Posted in | Energy | Fuel Cell | Petrochemicals

Micro Fuel Cells for Handheld Applications to Reach $112m by 2011

According to a new report from Innovative Research and Products (iRAP) titled “Micro Fuel Cells for Handheld Consumer Electronic Products – A Global Industry and Market Analysis (ETP-103),” micro fuel cells have just entered consumer electronic products market and is likely to see large growth rates in the next five years. iRAP has estimated the 2006 market to be about $12 million and will reach $112 million by 2011 at an annual average growth rate (AAGR) of 55.7% from 2006 to 2011.

A micro fuel cell (MFC) is an electrochemical device that converts the chemical energy of fuel, such as hydrogen or methanol or some patented fuel, into electrical energy. Unlike batteries, which require recharging, fuel cells can continuously produce electricity as long as there is a constant fuel supply. Though no universally accepted definition exists for micro fuel cells, the term typically describes small fuel-cell systems that provide less than 50 watts of power.

Fuel cells have potentially higher energy density than batteries and promise a significant increase in power availability for portable electronics. However, developing a fuel cell system for portable electronics presents several engineering challenges. To achieve high energy density requires miniaturization of the “rest of the system,” which can be achieved by incorporation of emerging MEMS technology. High conversion efficiency also presents a challenge to portable electronics designers to provide high efficiency electronics that support fuel cell operation. An additional challenge concerns the safety of a micro fuel cell system, particularly with respect to fuel handling and storage.

There is a potentially enormous market for fuel cells in the area of portable electronics. However, to become mainstream product, micro fuel cell systems must have superior performance and competitive cost with batteries. They must be safe to transport and environmentally friendly. Among portable power sources, however, micro fuel cells are not likely to replace batteries in all applications.

Achieving an attractive cost-to-power ratio (cost) and providing a viable weight-to power ratio (energy density) are the two major challenges driving commercial research and development efforts in fuel cell technology. Scientists can achieve such improvements through materials, components, design, or fabrication techniques. Development efforts range from basic technology work to optimization for specific applications.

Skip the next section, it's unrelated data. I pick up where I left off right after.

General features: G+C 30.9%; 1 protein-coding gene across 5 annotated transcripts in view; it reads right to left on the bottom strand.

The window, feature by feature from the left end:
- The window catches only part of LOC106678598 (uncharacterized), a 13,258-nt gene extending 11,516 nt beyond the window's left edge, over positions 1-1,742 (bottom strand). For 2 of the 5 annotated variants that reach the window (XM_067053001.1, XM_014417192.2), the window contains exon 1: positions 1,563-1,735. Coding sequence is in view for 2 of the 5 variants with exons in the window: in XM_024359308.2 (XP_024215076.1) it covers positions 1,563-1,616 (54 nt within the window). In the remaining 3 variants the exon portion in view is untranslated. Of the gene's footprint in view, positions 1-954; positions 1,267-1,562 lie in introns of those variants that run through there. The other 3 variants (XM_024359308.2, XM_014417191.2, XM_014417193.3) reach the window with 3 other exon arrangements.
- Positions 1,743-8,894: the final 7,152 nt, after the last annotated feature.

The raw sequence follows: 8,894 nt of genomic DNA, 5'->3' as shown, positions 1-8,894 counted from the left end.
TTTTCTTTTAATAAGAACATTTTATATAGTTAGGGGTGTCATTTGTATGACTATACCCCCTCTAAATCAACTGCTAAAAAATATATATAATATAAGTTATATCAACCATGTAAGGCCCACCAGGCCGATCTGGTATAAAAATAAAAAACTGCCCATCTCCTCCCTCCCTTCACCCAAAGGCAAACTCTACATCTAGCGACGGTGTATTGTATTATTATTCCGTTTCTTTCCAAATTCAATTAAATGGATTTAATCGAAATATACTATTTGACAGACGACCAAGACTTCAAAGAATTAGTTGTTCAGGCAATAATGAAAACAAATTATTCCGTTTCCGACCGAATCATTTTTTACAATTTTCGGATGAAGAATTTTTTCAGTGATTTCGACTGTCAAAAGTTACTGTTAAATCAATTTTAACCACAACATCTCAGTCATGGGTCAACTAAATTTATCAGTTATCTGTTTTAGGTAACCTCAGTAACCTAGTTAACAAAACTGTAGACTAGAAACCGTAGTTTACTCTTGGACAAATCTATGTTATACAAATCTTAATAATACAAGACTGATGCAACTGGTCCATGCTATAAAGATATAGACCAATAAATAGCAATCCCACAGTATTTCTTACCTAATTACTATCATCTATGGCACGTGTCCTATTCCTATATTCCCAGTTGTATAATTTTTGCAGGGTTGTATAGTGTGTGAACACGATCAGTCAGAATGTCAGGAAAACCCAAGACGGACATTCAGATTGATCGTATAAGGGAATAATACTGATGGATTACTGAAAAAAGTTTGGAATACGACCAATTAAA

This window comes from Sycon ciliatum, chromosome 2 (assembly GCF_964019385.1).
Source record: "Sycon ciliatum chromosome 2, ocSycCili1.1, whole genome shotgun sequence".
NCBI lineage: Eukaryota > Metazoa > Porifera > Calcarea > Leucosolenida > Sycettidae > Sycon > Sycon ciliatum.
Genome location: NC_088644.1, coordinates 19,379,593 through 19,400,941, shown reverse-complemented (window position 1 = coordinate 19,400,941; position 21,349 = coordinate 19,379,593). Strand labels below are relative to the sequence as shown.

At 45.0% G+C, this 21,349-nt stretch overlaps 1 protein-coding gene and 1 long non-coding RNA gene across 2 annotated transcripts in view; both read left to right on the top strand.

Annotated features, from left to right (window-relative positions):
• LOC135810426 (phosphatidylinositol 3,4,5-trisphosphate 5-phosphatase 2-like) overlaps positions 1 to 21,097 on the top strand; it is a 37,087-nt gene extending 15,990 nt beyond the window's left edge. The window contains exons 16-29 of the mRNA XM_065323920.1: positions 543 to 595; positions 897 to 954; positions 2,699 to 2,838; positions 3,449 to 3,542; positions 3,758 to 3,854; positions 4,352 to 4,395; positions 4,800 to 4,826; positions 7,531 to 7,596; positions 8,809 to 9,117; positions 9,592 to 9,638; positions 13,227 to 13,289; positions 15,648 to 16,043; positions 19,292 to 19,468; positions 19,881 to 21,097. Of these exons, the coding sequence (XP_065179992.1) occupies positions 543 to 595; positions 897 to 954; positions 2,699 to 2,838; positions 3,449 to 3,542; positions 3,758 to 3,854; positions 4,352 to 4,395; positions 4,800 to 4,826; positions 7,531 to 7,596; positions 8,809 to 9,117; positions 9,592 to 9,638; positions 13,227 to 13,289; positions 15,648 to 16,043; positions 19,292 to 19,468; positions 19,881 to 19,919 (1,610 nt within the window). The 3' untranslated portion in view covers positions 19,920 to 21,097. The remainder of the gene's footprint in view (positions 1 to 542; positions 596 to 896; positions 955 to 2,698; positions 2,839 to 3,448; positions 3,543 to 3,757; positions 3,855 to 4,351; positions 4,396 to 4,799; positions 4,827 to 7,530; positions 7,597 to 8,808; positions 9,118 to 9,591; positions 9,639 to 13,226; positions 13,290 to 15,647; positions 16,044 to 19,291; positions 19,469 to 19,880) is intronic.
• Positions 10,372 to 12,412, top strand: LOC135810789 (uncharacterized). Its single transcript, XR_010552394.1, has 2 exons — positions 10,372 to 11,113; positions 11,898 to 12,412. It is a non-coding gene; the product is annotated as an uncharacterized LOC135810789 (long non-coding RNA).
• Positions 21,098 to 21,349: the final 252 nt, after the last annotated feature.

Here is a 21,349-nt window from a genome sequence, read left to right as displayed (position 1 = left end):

Report Highlights

This study focuses on key micro fuel cell products and provides data about the size and growth of the micro fuel cell market for handheld electronic consumer products segment, with company profiles and industry trends. The report also includes a detailed and comprehensive study of the market in North America, Europe, Japan, China and the rest of the world (ROW) for micro fuel cells and potential business opportunities in the future.

The report covers the underlying economic issues driving the micro fuel cell business and new developments. Also covered are legislative pressures for greater safety and environmental protection, as well as users’ expectations for economical micro fuel cells. The study provides the most thorough and up-to-date assessment that can be found anywhere on the subject. The study also provides extensive quantification of the many important facets of market developments in micro fuel cells in the world. This, in turn, contributes to the determination of strategic responses that companies may adopt in order to compete in this dynamic market.

Report Conclusions

  • Major findings of this report are:
  • High energy requirements for portable electronics have made micro fuel cell technology more attractive to many scientists and engineers as well as to entrepreneurs interested in ventures in the new energy arena.
  • In 2006, the global micro fuel cell market was worth $12.2 million. This is expected to increase to $ 111.7 million by 2011 with an annual average growth rate (AAGR) of 55.7% from 2006 to 2011.
  • From 2006 to 2011, portable digital assistants (PDAs) will show the highest growth rate reaching 89.8%, followed by camcorders, chargers and other consumer electronics at an AAGR of 83.7 %, and mobile phone applications at 50.7%.
  • Among different technologies, direct methanol fuel cells will capture the largest share followed by hydrogen based fuel cells and fuel cell using proprietary fuels.
  • In 2006, North America had the largest share of the market followed by Europe and Japan. By 2011, the North American market will decline to 57% while the Japanese market will increase to 25% and take the second place instead of Europe.
  • More than sixty companies and institutions worldwide are currently active in the field of miniaturized fuel cell systems.

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